Title: Re: [D&D 3.0/3.5] Spells and swords - fight!
Post by: cdr on May 20, 2006, 12:33:42 AM
D&D3.0/3.5 core books have no morale rules other than GM fiat, although the D&D Miniatures Handbook has something that could be bolted on.  I've seen Will save used, since that's what's used for fear checks, but that has the odd effect of making wizards and sorcerers stand their ground as fighters and barbarians flee.  A Fort save would be odd rules-wise, but would advantage Fighters. Clerics win either way.

Often the difference in a tough fight between complete PC victory and Total Party Kill is just a turn or two, so the decision on whether to run RIGHT NOW or stay for ONE more turn and get the killing blow in can be very high pressure.  We saw a lot of this in the 3.x campaign I ran for 3 years, 60 sessions, 1st to 13th level (ending shortly before I discovered the Forge in February last year).  Especially at higher levels, the tactical instability caused by the huge advantage to the prepared attacker and the difficulty of defense meant it was very desirable to not let anyone get away, which led to scorched earth resource denial tactics.

Something I've heard of in lots of games is "tar baby syndrome" where one PC goes down and the others won't retreat without their fallen friend so everyone winds up dead.  If I were to ever run D&D again I'd have capture and ransom a standard part of the culture so that surrender wouldn't be so unthinkable.

If you did use Morale rules for the NPCs, would you use them for the PCs too? Or  would they left to player fiat?

I'd hate to deny to players the right to make their own call on whether to save their own lives or hang in there and risk death, or risk drinking a healing potion (which draws an attack of opportunity).  I think the challenge ratings as presented are assuming fights to the death, based on my experience.  If the villains run away when they reach 20% of hit points (or whatever criteria, like being one more average attack from dying) then they're not as tough, but that does seem more realistic.

We didn't use morale rules, but when I ran Heart of Nightfang Spire which has a lot of undead fear effects,  the tactical placement of the party's two Paladins (Rogue3/Paladin8 PC and her Paladin9 cohort) to provide coverage for their bonus vs. fear to nearby comrades played a significant part in planning.

2. The GM calling for skills vs. Player calling for skills. Boy, that is a biggie, isn't it?

Yes it is! Always requiring player to call for skill checks can be agonizingly tedious in a dungeon crawl with traps as they ask to check for traps every 10'.  3.x lets you "Take 10" to assume you rolled a 10 if you take an action for the skill, or you can take 20x as long to "Take 20" and assume you got a 20, but only for skills where nothing bad happens if you fail the roll.  So you can Take 20 searching a room (2 minutes per 10' square!), but typically not for Diplomacy or climbing or disabling traps.  Take 10 is very handy for climbing since otherwise the odds of climbing anything tall are vanishingly small unless you're very skilled or its very easy.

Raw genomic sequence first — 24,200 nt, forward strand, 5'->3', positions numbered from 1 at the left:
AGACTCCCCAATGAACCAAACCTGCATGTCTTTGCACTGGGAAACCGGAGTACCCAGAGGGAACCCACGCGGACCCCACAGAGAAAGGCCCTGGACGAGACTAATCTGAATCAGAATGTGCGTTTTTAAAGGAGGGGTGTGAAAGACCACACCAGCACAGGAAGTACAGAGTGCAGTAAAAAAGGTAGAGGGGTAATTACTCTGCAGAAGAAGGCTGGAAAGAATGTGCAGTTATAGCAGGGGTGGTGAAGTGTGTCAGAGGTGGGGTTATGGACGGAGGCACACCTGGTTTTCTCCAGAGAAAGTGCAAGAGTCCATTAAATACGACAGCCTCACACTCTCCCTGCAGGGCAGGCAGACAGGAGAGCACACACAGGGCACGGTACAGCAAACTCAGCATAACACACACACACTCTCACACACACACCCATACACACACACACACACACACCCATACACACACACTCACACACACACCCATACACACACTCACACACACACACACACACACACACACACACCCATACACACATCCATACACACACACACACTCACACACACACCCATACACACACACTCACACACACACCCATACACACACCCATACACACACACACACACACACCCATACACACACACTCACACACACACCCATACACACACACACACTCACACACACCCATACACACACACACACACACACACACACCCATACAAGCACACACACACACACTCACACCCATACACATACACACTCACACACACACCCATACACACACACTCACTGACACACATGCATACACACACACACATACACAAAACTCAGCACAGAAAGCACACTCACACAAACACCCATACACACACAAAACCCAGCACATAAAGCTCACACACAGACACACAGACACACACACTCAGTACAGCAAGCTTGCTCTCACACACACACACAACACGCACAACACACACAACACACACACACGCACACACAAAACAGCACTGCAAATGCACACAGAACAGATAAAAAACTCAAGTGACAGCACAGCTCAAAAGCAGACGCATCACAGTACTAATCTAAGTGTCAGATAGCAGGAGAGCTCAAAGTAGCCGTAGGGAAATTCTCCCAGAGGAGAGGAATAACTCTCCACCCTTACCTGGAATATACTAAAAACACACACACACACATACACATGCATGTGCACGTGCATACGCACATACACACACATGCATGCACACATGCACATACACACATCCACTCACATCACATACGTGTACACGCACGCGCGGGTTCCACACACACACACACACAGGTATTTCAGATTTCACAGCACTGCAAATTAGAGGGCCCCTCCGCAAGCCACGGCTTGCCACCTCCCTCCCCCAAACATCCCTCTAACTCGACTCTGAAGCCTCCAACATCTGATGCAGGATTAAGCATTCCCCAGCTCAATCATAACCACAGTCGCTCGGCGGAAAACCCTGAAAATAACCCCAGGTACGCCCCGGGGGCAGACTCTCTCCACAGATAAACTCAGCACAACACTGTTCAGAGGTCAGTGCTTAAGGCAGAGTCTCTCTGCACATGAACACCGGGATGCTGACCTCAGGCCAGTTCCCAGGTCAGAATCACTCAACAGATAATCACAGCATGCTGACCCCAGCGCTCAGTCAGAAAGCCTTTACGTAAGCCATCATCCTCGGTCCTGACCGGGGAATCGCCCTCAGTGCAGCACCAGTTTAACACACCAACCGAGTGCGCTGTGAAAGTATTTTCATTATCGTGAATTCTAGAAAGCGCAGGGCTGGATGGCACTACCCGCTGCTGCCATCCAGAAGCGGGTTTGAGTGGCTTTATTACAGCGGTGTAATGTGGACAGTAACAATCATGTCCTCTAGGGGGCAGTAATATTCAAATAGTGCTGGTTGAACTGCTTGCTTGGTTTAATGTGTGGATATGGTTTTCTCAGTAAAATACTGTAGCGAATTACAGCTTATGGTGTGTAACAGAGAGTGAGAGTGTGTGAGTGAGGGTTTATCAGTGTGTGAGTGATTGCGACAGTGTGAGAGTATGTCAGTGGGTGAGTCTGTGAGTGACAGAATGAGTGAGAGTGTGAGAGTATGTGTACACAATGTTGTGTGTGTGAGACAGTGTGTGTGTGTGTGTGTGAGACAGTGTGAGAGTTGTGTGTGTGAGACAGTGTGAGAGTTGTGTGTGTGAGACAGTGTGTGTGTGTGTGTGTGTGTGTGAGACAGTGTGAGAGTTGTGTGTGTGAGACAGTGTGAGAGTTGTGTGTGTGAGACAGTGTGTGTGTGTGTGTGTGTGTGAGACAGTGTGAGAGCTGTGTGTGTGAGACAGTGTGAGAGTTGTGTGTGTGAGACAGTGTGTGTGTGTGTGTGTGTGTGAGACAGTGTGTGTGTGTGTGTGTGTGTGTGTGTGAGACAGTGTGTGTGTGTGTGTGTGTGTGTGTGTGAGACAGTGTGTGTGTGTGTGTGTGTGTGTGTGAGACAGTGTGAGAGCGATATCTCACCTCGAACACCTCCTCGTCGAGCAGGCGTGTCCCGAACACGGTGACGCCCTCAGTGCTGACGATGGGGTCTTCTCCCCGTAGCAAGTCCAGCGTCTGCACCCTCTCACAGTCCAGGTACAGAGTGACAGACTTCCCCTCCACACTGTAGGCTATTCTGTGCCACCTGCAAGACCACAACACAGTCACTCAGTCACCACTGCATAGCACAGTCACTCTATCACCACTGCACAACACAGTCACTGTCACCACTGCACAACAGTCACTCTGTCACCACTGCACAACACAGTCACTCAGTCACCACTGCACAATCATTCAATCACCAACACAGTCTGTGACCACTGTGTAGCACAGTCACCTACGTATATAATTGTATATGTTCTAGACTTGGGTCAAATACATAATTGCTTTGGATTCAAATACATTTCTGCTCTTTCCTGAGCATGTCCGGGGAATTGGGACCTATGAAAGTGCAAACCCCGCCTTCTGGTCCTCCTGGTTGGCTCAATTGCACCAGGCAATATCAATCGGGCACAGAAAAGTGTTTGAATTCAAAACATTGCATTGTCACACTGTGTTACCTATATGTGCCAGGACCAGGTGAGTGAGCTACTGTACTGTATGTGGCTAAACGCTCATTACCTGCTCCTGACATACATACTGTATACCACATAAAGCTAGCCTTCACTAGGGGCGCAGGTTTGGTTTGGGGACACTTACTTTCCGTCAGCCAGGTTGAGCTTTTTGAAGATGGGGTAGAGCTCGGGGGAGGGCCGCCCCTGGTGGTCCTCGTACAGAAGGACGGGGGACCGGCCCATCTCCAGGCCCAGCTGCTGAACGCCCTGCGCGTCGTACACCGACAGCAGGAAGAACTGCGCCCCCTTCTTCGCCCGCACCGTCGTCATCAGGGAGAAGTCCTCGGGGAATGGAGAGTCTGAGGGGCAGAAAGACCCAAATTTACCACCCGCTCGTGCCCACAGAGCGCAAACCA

We played that the player can always use a skill, and doesn't have to ask the GM for permission, any more than they would in order to cast a spell or swing a sword.  "Use a skill" is an action a PC can take. But the GM can also ask the player to use a skill anytime (most commonly Spot or Listen).  We used Diplomacy a great deal since the Rogue3/Paladin was maxed out on Diplomacy and more of a talker than a fighter. We found Sense Motive and Intimidate mostly broken, and didn't use them much.  In particular, we quickly clarified that Sense Motive was NOT "Detect Lie."

As GM I also let players enter standing orders, like "The halfing rogue will always check for traps before opening the door" and the players would mention explicitly when they weren't doing that (usually for time pressure reasons, especially in the Spire where they were under a brutally short clock to get in and out each trip before their protective wards wore off). For search and traps I'd roll the die behind the GM screen (and abide by the results), everything else they rolled themselves.


Title: Re: [D&D 3.0/3.5] Spells and swords - fight!
Post by: greyorm on May 20, 2006, 10:39:59 AM
It is!! What's specifically would you like to ask about it?

Psst...before Ron blows up and beats you with a large trout for failing to read his whole post before responding, here's a specific quote from it: "So, for any D&D play of any kind. which way did you do it? GM calls for skills, player calls for skills, or catch-as-catch-can? And in the latter case, what was the shared 'ding ding roll' signal that everyone seemed to abide by?"

You may kick yourself now.


Title: Re: [D&D 3.0/3.5] Spells and swords - fight!
Post by: Callan S. on May 20, 2006, 12:14:58 PM
There were two questions in that post. I failed when I stopped at the first (though I would like more detail on that first one). The second question:

In D&D, searching is often left as a player called for skill (well, usually the player declares their seaching and the GM calls for a skill roll (or just tells us what we find)). Other skills like religion checks, for example, have been GM called but almost in a 'Did you put points in this?' sort of test of skill point distribution. In actual play, when there was a call for my clerics religion check and he had low ranks, there were some derisory comments. As in, he hasn't got it where he should have it...he's inneffective at what he should be as a cleric (I'm pretty sure it was feedback based on effectiveness). Which is a bit of a conflict, because when you roll religion once in a blue moon and roll spot multiple times per session, effectiveness is putting them into spot. Anyway, I'm ranting on. The point is that the call could come as a test of character skill point distribution...calls for spot rolls always feel like this.